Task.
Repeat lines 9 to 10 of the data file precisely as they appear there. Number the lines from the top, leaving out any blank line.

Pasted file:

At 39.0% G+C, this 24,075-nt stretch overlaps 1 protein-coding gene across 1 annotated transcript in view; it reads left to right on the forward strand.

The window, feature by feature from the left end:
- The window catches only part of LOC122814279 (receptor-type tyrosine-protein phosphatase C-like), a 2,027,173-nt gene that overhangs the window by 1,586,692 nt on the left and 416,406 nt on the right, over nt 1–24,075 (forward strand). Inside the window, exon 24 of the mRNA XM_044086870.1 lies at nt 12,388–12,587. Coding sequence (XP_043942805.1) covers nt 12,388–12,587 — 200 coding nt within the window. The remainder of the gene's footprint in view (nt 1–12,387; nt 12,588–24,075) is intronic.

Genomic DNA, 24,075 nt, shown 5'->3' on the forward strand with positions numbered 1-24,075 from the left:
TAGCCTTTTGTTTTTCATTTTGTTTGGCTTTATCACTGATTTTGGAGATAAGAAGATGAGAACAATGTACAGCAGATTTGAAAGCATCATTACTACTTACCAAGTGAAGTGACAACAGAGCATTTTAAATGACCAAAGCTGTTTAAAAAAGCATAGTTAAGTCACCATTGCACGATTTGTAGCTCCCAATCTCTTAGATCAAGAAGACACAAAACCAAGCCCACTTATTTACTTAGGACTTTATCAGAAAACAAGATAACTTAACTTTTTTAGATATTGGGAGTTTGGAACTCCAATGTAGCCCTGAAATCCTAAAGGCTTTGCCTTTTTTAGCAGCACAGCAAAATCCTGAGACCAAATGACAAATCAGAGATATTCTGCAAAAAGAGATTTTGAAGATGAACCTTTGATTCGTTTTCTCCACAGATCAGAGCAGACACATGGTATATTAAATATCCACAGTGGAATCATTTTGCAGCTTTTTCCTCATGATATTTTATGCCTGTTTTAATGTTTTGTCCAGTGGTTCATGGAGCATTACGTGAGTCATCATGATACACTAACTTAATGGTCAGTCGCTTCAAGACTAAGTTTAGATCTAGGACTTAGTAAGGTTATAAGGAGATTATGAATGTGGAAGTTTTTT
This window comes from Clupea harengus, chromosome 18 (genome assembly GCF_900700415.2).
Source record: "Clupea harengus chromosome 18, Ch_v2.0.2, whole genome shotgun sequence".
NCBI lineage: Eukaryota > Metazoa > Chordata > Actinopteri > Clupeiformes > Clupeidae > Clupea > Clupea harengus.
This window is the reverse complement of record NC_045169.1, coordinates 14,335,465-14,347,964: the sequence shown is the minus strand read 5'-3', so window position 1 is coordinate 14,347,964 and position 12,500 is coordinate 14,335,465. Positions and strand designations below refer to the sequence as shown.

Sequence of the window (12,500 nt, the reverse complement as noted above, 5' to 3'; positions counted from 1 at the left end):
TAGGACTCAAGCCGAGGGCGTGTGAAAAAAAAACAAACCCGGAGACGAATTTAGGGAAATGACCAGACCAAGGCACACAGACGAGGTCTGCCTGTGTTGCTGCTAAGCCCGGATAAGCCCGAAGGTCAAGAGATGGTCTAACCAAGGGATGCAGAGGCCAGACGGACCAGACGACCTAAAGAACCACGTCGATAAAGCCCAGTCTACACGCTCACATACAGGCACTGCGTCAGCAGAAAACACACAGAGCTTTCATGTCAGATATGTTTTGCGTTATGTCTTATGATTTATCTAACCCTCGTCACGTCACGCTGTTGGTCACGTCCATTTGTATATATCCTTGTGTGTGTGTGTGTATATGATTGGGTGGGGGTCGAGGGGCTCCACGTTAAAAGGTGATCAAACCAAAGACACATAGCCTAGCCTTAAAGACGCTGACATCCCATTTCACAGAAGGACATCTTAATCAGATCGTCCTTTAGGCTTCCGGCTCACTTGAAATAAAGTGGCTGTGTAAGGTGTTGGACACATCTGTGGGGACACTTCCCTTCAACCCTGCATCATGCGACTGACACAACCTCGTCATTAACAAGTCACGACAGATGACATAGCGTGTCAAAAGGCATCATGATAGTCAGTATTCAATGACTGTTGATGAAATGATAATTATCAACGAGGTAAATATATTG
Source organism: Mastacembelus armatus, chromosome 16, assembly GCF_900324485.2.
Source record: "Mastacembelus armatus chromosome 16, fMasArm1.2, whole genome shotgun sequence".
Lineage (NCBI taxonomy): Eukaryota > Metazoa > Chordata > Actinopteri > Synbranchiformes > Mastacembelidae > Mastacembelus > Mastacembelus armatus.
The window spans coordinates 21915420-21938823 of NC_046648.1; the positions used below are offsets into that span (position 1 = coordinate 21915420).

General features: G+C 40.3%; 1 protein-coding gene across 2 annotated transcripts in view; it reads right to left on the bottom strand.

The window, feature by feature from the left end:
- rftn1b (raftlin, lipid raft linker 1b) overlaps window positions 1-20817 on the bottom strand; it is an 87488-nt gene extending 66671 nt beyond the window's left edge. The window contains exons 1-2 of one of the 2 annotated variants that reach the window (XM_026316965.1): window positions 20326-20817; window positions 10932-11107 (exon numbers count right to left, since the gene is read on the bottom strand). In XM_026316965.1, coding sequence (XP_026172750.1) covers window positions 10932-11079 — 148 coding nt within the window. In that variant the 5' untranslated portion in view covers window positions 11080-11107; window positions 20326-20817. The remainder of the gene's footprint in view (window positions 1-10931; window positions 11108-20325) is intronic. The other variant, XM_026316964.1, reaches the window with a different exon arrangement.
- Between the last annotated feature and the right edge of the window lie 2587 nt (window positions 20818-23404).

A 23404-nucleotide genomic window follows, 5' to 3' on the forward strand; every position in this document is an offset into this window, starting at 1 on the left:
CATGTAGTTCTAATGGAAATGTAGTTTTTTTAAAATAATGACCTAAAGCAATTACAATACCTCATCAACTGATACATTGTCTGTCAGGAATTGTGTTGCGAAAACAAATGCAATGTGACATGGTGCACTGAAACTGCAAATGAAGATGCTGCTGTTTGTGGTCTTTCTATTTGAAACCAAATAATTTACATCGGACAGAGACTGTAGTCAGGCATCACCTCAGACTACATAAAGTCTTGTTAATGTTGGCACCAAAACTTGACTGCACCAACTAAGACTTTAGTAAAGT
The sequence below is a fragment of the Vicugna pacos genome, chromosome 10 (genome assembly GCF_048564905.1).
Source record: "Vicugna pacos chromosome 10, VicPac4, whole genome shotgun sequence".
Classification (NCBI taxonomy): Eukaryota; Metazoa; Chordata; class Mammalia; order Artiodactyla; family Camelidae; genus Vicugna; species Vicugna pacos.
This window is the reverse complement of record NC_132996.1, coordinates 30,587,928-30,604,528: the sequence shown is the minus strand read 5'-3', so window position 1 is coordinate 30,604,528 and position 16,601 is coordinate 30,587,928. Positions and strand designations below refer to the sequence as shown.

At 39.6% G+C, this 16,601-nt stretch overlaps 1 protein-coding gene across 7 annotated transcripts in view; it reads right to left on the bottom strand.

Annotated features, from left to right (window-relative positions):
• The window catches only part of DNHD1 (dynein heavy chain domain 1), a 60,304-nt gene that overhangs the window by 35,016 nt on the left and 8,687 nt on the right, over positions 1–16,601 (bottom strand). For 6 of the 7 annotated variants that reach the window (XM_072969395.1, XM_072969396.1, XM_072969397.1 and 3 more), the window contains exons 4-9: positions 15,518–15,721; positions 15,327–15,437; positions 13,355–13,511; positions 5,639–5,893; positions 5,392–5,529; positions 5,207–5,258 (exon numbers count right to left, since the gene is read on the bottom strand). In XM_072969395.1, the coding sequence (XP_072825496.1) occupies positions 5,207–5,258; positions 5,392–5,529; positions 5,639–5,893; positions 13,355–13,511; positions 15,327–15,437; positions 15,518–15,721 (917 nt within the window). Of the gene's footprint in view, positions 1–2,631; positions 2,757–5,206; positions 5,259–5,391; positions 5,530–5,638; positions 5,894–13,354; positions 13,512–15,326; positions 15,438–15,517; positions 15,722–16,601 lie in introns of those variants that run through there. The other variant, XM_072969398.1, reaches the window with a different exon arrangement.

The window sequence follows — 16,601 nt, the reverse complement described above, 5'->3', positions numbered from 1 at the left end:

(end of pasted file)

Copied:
This window is the reverse complement of record NC_045169.1, coordinates 14,335,465-14,347,964: the sequence shown is the minus strand read 5'-3', so window position 1 is coordinate 14,347,964 and position 12,500 is coordinate 14,335,465. Positions and strand designations below refer to the sequence as shown.

Sequence of the window (12,500 nt, the reverse complement as noted above, 5' to 3'; positions counted from 1 at the left end):